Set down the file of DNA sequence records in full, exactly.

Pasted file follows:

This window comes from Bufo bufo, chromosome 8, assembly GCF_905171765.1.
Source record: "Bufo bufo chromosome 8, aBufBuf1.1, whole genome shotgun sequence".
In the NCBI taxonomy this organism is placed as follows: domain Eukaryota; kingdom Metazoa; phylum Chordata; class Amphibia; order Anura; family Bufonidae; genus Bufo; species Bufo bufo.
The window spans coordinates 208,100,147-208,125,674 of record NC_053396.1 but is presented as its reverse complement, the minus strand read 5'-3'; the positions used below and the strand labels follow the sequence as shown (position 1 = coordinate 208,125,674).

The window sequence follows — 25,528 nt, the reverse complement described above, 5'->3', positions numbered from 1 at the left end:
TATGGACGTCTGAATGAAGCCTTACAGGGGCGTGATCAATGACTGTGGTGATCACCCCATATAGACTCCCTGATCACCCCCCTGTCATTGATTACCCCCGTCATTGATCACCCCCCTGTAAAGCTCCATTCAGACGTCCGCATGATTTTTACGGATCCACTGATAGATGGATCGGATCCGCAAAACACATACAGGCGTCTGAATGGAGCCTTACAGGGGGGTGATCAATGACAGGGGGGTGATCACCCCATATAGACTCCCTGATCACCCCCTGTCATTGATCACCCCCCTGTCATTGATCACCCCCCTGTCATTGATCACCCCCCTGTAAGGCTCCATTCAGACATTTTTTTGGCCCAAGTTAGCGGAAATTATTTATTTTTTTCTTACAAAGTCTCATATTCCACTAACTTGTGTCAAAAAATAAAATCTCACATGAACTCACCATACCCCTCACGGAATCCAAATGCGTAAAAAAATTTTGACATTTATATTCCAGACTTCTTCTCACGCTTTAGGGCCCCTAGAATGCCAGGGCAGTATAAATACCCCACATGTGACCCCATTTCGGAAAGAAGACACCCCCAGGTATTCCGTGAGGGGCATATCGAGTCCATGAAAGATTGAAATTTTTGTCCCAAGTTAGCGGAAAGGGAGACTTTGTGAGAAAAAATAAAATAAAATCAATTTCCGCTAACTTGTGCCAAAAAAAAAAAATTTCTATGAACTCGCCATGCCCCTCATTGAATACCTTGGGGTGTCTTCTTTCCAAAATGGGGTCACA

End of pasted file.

This window comes from Bufo bufo, chromosome 8, assembly GCF_905171765.1.
Source record: "Bufo bufo chromosome 8, aBufBuf1.1, whole genome shotgun sequence".
In the NCBI taxonomy this organism is placed as follows: domain Eukaryota; kingdom Metazoa; phylum Chordata; class Amphibia; order Anura; family Bufonidae; genus Bufo; species Bufo bufo.
The window spans coordinates 208,100,147-208,125,674 of record NC_053396.1 but is presented as its reverse complement, the minus strand read 5'-3'; the positions used below and the strand labels follow the sequence as shown (position 1 = coordinate 208,125,674).

The window sequence follows — 25,528 nt, the reverse complement described above, 5'->3', positions numbered from 1 at the left end:
TATGGACGTCTGAATGAAGCCTTACAGGGGCGTGATCAATGACTGTGGTGATCACCCCATATAGACTCCCTGATCACCCCCCTGTCATTGATTACCCCCGTCATTGATCACCCCCCTGTAAAGCTCCATTCAGACGTCCGCATGATTTTTACGGATCCACTGATAGATGGATCGGATCCGCAAAACACATACAGGCGTCTGAATGGAGCCTTACAGGGGGGTGATCAATGACAGGGGGGTGATCACCCCATATAGACTCCCTGATCACCCCCTGTCATTGATCACCCCCCTGTCATTGATCACCCCCCTGTCATTGATCACCCCCCTGTAAGGCTCCATTCAGACATTTTTTTGGCCCAAGTTAGCGGAAATTATTTATTTTTTTCTTACAAAGTCTCATATTCCACTAACTTGTGTCAAAAAATAAAATCTCACATGAACTCACCATACCCCTCACGGAATCCAAATGCGTAAAAAAATTTTGACATTTATATTCCAGACTTCTTCTCACGCTTTAGGGCCCCTAGAATGCCAGGGCAGTATAAATACCCCACATGTGACCCCATTTCGGAAAGAAGACACCCCCAGGTATTCCGTGAGGGGCATATCGAGTCCATGAAAGATTGAAATTTTTGTCCCAAGTTAGCGGAAAGGGAGACTTTGTGAGAAAAAATAAAATAAAATCAATTTCCGCTAACTTGTGCCAAAAAAAAAAAATTTCTATGAACTCGCCATGCCCCTCATTGAATACCTTGGGGTGTCTTCTTTCCAAAATGGGGTCACA